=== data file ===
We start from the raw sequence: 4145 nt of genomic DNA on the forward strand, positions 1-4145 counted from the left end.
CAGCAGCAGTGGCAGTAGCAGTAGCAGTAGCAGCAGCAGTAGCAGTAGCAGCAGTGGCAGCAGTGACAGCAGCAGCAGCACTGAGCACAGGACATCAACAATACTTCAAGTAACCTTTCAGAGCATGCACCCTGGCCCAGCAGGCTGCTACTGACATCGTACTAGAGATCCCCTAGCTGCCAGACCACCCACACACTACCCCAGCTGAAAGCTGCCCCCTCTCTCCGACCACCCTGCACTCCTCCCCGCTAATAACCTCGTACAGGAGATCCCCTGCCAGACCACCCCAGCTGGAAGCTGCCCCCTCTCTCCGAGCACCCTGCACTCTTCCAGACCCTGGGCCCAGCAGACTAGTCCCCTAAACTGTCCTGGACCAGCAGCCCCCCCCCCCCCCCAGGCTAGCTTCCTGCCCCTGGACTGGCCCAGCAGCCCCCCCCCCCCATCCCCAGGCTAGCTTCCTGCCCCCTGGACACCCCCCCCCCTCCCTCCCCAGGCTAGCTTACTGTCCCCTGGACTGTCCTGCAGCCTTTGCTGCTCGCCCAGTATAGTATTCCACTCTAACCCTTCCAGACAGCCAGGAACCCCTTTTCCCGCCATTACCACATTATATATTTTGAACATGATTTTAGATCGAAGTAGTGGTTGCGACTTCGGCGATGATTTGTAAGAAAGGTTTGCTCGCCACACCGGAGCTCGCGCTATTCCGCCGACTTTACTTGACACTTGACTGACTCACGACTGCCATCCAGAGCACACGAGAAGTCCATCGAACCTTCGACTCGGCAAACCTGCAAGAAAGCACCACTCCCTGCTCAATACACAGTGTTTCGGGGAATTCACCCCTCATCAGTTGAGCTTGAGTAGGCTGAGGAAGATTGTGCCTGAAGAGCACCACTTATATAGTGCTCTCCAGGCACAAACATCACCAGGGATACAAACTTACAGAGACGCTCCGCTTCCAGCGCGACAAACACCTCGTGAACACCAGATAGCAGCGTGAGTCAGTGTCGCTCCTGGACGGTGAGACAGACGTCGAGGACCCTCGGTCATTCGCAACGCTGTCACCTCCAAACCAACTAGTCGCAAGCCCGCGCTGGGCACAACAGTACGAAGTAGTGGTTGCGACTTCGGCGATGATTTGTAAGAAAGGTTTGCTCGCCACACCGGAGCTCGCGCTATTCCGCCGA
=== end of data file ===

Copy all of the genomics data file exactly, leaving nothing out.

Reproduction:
We start from the raw sequence: 4145 nt of genomic DNA on the forward strand, positions 1-4145 counted from the left end.
CAGCAGCAGTGGCAGTAGCAGTAGCAGTAGCAGCAGCAGTAGCAGTAGCAGCAGTGGCAGCAGTGACAGCAGCAGCAGCACTGAGCACAGGACATCAACAATACTTCAAGTAACCTTTCAGAGCATGCACCCTGGCCCAGCAGGCTGCTACTGACATCGTACTAGAGATCCCCTAGCTGCCAGACCACCCACACACTACCCCAGCTGAAAGCTGCCCCCTCTCTCCGACCACCCTGCACTCCTCCCCGCTAATAACCTCGTACAGGAGATCCCCTGCCAGACCACCCCAGCTGGAAGCTGCCCCCTCTCTCCGAGCACCCTGCACTCTTCCAGACCCTGGGCCCAGCAGACTAGTCCCCTAAACTGTCCTGGACCAGCAGCCCCCCCCCCCCCCCAGGCTAGCTTCCTGCCCCTGGACTGGCCCAGCAGCCCCCCCCCCCCATCCCCAGGCTAGCTTCCTGCCCCCTGGACACCCCCCCCCCTCCCTCCCCAGGCTAGCTTACTGTCCCCTGGACTGTCCTGCAGCCTTTGCTGCTCGCCCAGTATAGTATTCCACTCTAACCCTTCCAGACAGCCAGGAACCCCTTTTCCCGCCATTACCACATTATATATTTTGAACATGATTTTAGATCGAAGTAGTGGTTGCGACTTCGGCGATGATTTGTAAGAAAGGTTTGCTCGCCACACCGGAGCTCGCGCTATTCCGCCGACTTTACTTGACACTTGACTGACTCACGACTGCCATCCAGAGCACACGAGAAGTCCATCGAACCTTCGACTCGGCAAACCTGCAAGAAAGCACCACTCCCTGCTCAATACACAGTGTTTCGGGGAATTCACCCCTCATCAGTTGAGCTTGAGTAGGCTGAGGAAGATTGTGCCTGAAGAGCACCACTTATATAGTGCTCTCCAGGCACAAACATCACCAGGGATACAAACTTACAGAGACGCTCCGCTTCCAGCGCGACAAACACCTCGTGAACACCAGATAGCAGCGTGAGTCAGTGTCGCTCCTGGACGGTGAGACAGACGTCGAGGACCCTCGGTCATTCGCAACGCTGTCACCTCCAAACCAACTAGTCGCAAGCCCGCGCTGGGCACAACAGTACGAAGTAGTGGTTGCGACTTCGGCGATGATTTGTAAGAAAGGTTTGCTCGCCACACCGGAGCTCGCGCTATTCCGCCGA